At this time of the year, if you spot a glorious rose bush in full flower, the chances are you’re looking at a Camellia japonica. I have a particular weakness for variegated camellias, so it’s not surprising that this one caught my eye.
Camellia japonica ‘Marchioness of Salisbury’ has deep red flowers, liberally marbled with white, making each flower unique. The double flower shape is very attractive, with flat outer petals circling a button made up of shorter, wavier petals. I’ve noticed the form variously called irregular, anemone, peony and elegans. They all work for me!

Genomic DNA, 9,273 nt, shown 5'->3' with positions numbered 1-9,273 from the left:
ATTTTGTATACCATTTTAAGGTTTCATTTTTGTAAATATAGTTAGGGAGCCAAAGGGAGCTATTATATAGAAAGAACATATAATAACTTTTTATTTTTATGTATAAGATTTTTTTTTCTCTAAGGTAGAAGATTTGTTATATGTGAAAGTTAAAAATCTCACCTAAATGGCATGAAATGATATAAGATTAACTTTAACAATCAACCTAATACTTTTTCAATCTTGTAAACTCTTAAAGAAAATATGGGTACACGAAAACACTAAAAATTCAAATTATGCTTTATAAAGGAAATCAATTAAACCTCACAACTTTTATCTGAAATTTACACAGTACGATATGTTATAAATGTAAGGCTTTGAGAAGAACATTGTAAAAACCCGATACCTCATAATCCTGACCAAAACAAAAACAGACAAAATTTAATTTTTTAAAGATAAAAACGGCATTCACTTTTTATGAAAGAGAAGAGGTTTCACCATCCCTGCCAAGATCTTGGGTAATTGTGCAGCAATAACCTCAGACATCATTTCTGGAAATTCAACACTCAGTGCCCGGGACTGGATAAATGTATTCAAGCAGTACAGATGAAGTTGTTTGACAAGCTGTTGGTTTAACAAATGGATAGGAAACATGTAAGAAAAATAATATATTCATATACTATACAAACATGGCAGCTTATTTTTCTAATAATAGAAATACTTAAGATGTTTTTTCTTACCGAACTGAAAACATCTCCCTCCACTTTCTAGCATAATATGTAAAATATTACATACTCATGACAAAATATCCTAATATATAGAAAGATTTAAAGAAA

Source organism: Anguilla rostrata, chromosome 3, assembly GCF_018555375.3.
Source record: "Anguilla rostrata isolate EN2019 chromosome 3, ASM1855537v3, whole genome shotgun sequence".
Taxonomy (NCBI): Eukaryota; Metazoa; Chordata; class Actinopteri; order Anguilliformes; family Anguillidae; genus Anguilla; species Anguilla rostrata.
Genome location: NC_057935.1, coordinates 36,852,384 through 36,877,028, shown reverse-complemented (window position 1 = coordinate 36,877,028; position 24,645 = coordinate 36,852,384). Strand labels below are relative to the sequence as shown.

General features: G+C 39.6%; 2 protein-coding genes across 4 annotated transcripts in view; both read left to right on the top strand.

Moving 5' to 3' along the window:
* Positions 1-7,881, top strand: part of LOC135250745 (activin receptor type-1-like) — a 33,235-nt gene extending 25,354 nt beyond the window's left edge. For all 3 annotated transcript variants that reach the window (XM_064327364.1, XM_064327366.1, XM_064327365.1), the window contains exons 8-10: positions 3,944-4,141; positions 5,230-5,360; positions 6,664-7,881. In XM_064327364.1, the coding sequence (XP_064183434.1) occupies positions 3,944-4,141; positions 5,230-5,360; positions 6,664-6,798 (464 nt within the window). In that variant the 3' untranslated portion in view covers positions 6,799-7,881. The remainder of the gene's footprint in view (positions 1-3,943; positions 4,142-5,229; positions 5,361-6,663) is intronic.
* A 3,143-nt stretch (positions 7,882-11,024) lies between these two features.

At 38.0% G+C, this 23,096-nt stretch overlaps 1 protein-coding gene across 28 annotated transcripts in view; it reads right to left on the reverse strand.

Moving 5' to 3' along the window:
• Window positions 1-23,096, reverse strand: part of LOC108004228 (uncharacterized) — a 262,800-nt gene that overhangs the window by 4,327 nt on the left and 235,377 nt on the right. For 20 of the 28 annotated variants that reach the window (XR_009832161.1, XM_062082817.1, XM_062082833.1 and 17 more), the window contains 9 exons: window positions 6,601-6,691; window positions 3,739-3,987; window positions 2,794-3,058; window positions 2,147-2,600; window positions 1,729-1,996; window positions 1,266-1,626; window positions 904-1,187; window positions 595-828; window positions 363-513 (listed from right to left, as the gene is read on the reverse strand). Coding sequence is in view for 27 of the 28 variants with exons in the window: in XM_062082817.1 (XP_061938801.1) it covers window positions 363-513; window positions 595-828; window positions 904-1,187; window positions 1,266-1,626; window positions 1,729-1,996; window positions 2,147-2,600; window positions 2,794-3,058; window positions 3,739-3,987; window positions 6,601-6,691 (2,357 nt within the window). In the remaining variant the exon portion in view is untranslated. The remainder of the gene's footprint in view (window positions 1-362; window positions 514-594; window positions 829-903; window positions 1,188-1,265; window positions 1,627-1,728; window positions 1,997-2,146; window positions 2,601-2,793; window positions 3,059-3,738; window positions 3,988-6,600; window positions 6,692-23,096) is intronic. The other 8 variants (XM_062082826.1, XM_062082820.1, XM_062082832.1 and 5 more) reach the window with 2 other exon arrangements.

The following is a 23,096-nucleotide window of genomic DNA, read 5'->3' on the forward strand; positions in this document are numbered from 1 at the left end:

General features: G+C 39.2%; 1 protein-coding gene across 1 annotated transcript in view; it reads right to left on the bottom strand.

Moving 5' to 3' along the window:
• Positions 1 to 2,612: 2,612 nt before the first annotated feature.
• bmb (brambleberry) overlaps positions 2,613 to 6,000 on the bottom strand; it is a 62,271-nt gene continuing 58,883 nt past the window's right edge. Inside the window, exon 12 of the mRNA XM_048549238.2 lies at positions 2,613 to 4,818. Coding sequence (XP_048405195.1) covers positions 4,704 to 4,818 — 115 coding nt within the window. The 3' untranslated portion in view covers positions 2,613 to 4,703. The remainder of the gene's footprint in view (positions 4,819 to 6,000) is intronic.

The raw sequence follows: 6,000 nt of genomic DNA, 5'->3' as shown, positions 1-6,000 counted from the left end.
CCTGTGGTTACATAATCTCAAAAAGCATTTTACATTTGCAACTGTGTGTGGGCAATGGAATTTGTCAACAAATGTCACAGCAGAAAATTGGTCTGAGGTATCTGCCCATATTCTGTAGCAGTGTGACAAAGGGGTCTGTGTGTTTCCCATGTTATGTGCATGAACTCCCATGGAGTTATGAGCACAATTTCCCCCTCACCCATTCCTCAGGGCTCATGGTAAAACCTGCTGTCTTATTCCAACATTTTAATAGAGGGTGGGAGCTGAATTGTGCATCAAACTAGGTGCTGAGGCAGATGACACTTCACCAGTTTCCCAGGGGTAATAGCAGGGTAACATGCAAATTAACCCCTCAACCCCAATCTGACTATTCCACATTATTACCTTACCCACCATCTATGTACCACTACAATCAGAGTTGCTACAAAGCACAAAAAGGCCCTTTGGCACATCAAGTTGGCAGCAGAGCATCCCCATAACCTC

The foliage is green and glossy. This is a venerable cultivar, believed to date back at least to the days of the Reverend John Grimke Drayton at Magnolia Plantation and Gardens in Charleston, South Carolina. No longer widely available, you’re most likely to discover a magnificent specimen in flower during a winter visit to a botanic garden.
These pictures were taken at The Huntington Gardens.